GREENBURGH, N.Y. -- Greenburgh Supervisor Paul Feiner, in his Labor Day report, said he wanted to assure residents that the town is “working hard” to help the unemployed.
Feiner pointed to several of the town’s initiatives, including a Job Club which allows residents and non-residents alike to alert the town about job opportunities. The openings are placed on a weekly e-list, which job hunters, who subscribe, can then explore, the supervisor said.
More than 200 people have found employment through the Job Club, Feiner said.
Feiner also said that town and school officials have been collaborating on a new technology program at Woodlands High School.
The goal, he said, is to create a course of study that will prepare students for careers in “high-wage, high-demand” positions such as computer coding and programming, application development, network management, and data analysis.
Also in the planning stages, Feiner said in his report, is a joint public/private partnership with the Theodore Young Community Center. This program would train the hard-core unemployed to become painters, he said.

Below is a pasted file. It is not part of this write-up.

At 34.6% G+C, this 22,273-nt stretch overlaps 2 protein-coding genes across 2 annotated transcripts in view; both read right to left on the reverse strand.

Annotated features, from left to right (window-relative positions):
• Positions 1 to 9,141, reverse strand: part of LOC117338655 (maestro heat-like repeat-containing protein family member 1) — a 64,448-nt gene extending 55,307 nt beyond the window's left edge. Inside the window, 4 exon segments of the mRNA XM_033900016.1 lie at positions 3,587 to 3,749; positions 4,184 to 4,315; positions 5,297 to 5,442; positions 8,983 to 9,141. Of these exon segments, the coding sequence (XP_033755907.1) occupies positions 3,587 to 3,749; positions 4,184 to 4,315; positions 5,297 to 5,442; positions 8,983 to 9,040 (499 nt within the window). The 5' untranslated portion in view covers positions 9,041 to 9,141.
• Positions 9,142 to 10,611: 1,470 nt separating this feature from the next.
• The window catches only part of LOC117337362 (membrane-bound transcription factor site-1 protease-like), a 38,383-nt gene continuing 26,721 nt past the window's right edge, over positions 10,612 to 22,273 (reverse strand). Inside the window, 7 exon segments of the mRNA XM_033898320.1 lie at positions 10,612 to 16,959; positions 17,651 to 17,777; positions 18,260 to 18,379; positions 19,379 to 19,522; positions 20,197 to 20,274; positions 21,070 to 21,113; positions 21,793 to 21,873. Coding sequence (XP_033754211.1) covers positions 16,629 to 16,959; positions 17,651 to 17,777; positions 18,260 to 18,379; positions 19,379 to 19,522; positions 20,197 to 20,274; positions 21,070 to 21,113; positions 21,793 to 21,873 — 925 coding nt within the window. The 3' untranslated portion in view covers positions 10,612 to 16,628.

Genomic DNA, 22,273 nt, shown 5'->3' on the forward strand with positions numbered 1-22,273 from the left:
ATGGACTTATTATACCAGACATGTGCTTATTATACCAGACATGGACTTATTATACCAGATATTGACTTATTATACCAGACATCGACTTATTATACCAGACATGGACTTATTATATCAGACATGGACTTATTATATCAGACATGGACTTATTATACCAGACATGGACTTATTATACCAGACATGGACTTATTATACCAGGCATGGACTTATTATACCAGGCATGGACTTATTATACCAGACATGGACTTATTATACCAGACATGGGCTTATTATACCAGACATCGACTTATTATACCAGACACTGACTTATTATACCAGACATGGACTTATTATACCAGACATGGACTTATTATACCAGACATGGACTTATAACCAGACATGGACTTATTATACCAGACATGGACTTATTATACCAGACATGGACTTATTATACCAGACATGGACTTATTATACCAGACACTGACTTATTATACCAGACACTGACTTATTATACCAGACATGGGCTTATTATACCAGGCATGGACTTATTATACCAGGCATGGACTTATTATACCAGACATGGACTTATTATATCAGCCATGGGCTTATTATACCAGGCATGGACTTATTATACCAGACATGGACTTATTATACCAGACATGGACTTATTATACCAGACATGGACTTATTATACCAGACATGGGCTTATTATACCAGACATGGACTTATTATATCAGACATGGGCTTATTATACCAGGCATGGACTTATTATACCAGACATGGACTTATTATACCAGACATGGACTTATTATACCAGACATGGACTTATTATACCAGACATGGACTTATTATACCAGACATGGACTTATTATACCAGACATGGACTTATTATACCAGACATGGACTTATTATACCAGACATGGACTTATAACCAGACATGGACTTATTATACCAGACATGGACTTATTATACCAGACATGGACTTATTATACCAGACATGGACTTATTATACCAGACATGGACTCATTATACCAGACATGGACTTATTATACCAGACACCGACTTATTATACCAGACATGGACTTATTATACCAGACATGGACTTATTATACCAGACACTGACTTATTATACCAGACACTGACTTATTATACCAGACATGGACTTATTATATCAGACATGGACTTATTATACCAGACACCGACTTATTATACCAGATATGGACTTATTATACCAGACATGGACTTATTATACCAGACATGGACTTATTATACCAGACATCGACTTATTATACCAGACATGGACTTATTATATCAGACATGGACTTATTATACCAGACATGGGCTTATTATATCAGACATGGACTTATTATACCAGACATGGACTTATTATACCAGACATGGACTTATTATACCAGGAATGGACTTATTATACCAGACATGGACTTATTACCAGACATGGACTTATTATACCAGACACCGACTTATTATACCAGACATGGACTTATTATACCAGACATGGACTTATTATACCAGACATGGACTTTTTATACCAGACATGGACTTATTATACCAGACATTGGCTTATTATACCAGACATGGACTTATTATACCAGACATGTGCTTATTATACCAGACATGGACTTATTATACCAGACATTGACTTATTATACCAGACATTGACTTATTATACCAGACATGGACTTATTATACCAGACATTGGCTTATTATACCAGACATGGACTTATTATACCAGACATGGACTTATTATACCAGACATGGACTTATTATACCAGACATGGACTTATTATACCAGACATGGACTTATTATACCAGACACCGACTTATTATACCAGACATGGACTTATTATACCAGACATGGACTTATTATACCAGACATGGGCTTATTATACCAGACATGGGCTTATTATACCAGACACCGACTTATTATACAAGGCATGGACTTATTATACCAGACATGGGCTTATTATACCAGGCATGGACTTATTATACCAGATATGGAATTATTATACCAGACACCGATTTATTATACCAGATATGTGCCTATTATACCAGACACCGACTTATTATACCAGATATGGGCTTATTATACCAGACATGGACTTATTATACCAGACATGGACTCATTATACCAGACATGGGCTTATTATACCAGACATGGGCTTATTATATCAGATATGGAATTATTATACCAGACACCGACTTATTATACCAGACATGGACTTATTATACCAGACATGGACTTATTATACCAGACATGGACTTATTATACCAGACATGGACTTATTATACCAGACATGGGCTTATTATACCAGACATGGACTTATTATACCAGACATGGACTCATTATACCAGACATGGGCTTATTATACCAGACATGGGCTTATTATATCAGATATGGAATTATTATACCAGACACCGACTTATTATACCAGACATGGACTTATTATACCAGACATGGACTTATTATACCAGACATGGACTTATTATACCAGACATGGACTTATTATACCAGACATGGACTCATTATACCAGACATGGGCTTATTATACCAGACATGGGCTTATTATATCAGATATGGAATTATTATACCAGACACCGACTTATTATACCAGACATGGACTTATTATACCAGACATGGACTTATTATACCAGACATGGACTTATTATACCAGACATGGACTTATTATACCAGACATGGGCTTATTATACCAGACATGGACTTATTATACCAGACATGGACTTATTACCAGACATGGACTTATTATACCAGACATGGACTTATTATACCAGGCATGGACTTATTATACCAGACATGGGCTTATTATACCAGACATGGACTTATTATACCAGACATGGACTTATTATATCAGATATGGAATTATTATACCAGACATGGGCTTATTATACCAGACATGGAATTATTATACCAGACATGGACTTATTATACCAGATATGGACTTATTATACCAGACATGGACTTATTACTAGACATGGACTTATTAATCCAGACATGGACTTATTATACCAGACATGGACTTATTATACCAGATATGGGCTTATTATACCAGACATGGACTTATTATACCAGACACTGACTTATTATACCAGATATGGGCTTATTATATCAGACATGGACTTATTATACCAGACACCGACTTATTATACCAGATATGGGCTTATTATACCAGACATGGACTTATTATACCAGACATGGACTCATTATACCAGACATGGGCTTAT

The community center is also hosting a program which trains barbers, Feiner said.
Town and school officials, and local architects, have also gotten together to start an “innovative” mentoring program, according to Feiner.
Under this initiative, which was launched in January, future architects and engineers are eligible to receive $10,000 scholarships. The first group of Woodlands students completed the program in June, he said.
Greenburgh has also been working with biotech giants such as Regeneron Pharmaceuticals Inc. and Acorda Therapeutics Inc., Feiner said. By turning itself into “the biotech capital of the Hudson Valley,” the town also hopes to create more jobs, he said.
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